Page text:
LONDON — Can you tell an apple from a mango? Seems easy enough, but for a whopping 40 percent of people in the United Kingdom, it’s apparently quite the head-scratcher. In fact, fruit identification poses a great challenge for many people, according to the results of a new survey.
Yeo Valley, a family-owned dairy and yogurt company in England, commissioned a poll of 2,000 adults in the UK to test their knowledge of common, and not-so-common produce. The results were more stunning than many might expect.
Among the findings, 70% of respondents couldn’t tell the difference between a tangerine and an orange or clementine, and 20% didn’t know a tangerine from a grapefruit. A third had no idea what a fig looked like, and 1 in 10 “were perplexed” by a pomegranate.
And we hope they were kidding at the time, but 7% of respondents guessed “Halle Berry” when shown a mulberry.
Dan Rusga, marketing director for Yeo Valley, says the company sought to see how well people knew their fruits ahead of the release of their new yogurt with baobab, a lesser-known citrus fruit found in Africa and Australia that is typically served in powder form. Only a quarter of respondents recognized the baobab.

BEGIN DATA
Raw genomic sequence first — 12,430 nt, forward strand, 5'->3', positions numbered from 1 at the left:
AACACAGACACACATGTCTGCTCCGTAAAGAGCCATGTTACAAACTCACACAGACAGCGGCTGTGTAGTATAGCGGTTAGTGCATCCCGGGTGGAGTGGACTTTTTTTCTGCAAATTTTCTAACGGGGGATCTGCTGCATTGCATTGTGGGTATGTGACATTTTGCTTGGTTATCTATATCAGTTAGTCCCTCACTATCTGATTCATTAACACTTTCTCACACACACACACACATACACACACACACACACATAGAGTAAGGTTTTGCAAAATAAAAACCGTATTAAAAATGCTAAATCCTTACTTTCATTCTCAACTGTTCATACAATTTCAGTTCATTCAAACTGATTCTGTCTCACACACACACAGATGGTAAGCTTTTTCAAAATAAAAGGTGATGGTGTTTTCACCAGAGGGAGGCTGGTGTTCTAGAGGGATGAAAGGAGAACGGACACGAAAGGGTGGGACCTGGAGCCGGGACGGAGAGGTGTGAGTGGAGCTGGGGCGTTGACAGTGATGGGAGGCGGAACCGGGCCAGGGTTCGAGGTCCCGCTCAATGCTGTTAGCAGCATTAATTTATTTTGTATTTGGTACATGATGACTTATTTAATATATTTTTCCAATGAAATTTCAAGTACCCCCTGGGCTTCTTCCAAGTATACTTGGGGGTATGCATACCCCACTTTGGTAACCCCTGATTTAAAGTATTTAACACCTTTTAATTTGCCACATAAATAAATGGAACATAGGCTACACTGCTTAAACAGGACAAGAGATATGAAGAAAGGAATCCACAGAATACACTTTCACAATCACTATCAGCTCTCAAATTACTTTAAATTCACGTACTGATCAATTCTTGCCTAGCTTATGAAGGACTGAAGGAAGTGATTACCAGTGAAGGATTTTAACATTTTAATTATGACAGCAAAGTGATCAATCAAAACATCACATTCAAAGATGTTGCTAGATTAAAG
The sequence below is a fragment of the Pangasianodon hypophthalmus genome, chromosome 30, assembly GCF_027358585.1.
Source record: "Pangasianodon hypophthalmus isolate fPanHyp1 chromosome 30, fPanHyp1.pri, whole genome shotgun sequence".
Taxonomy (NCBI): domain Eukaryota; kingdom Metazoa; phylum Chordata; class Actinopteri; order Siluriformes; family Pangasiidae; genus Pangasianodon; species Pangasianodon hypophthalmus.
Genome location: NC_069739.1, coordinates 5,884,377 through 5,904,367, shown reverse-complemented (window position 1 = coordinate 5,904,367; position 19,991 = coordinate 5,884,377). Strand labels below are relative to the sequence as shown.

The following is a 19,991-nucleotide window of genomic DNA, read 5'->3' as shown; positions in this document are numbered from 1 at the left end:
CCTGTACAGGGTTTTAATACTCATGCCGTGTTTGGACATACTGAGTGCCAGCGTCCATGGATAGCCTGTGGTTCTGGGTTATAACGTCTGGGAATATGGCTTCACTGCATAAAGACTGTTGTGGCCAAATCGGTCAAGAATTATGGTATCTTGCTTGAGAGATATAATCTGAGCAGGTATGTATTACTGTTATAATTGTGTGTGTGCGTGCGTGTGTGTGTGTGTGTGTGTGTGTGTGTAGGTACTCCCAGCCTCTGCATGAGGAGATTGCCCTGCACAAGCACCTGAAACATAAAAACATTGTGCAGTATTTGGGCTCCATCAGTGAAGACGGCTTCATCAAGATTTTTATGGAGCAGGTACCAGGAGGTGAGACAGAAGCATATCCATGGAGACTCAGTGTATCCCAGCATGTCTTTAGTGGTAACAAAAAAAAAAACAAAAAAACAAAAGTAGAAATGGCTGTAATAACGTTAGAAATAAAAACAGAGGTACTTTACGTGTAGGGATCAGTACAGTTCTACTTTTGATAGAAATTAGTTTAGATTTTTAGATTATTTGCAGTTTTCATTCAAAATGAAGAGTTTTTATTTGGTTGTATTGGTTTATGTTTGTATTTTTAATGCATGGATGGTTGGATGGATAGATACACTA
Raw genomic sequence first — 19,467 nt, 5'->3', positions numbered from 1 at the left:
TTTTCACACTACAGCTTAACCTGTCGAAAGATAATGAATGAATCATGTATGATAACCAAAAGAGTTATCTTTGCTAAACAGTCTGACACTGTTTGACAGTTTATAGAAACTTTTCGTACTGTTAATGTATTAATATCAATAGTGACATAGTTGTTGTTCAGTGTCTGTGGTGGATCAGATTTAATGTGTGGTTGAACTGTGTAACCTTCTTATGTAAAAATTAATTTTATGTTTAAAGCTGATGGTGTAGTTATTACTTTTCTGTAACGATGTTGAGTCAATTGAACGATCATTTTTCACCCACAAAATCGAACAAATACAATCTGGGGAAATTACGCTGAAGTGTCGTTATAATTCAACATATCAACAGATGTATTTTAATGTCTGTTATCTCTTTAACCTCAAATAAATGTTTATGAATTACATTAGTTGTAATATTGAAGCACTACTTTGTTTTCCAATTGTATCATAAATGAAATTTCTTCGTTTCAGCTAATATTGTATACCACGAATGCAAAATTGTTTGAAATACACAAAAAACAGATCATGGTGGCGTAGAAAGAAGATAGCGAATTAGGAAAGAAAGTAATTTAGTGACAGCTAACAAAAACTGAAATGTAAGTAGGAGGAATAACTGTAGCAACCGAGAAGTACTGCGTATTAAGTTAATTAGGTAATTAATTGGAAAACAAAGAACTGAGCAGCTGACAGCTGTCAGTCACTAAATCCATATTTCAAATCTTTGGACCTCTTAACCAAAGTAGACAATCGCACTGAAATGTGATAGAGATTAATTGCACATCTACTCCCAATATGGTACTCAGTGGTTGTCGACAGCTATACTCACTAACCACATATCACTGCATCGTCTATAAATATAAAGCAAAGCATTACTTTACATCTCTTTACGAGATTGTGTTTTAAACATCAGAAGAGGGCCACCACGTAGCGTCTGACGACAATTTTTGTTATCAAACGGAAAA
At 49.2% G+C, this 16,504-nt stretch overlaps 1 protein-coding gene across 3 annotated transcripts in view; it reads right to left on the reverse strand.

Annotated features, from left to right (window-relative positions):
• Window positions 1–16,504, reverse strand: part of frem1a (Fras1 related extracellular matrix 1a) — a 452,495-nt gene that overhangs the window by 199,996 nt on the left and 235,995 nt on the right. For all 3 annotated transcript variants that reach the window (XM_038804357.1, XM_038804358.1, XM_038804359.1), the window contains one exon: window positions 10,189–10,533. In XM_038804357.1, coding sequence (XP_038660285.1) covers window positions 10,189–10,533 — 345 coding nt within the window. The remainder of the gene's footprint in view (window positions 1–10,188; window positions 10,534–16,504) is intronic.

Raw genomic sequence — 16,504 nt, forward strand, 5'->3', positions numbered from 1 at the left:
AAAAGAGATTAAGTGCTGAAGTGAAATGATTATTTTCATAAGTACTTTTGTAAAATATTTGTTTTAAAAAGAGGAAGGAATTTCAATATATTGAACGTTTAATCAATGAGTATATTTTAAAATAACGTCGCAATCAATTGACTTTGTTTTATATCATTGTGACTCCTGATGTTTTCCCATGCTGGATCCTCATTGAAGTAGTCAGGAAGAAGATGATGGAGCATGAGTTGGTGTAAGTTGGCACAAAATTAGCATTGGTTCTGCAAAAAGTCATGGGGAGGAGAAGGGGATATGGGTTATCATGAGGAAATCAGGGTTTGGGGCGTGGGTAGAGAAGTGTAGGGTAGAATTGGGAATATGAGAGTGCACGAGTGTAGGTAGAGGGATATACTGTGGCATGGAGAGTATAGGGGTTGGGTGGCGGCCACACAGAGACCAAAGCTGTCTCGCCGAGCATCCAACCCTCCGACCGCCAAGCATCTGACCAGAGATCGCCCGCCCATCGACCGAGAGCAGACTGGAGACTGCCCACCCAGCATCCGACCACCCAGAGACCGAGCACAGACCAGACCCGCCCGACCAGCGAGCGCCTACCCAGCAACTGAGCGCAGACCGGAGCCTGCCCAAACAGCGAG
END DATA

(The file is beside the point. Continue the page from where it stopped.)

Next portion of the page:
“We knew that baobab might not be well known when we added it to our yogurt. But we were very surprised by the number of people mixing up apples and mangos, it’s tough to compare apples with apples when you’re looking at a mango,” he admits Rusga in a release.
Knowing whether a food was a fruit or vegetable also posed a challenge. Three-quarters of those surveyed thought olives and pumpkins were vegetables, while 40% thought the same about an avocado.
Meanwhile, where fruit comes from was just as difficult for plenty of people.
Half didn’t know that pomegranates grow on trees, and slightly less were surprised to learn watermelons are born on the ground. Similarly, about 30% never knew blueberries grew on bushes, while 20% correctly identified pineapples as fruits that come from the ground.
“If most people don’t know pineapples grow on the ground then this is a story we should be sharing with our customers,” says Rusga.
With all the confusion, it doesn’t seem so surprising that more than 15% said they don’t each fruit on a daily basis, and more than one in five admitted they weren’t well-versed in basic fruit knowledge.
As for the most unidentifiable fruit in the survey? That award goes to the Feijoa, with just 15% of those surveyed correctly naming it.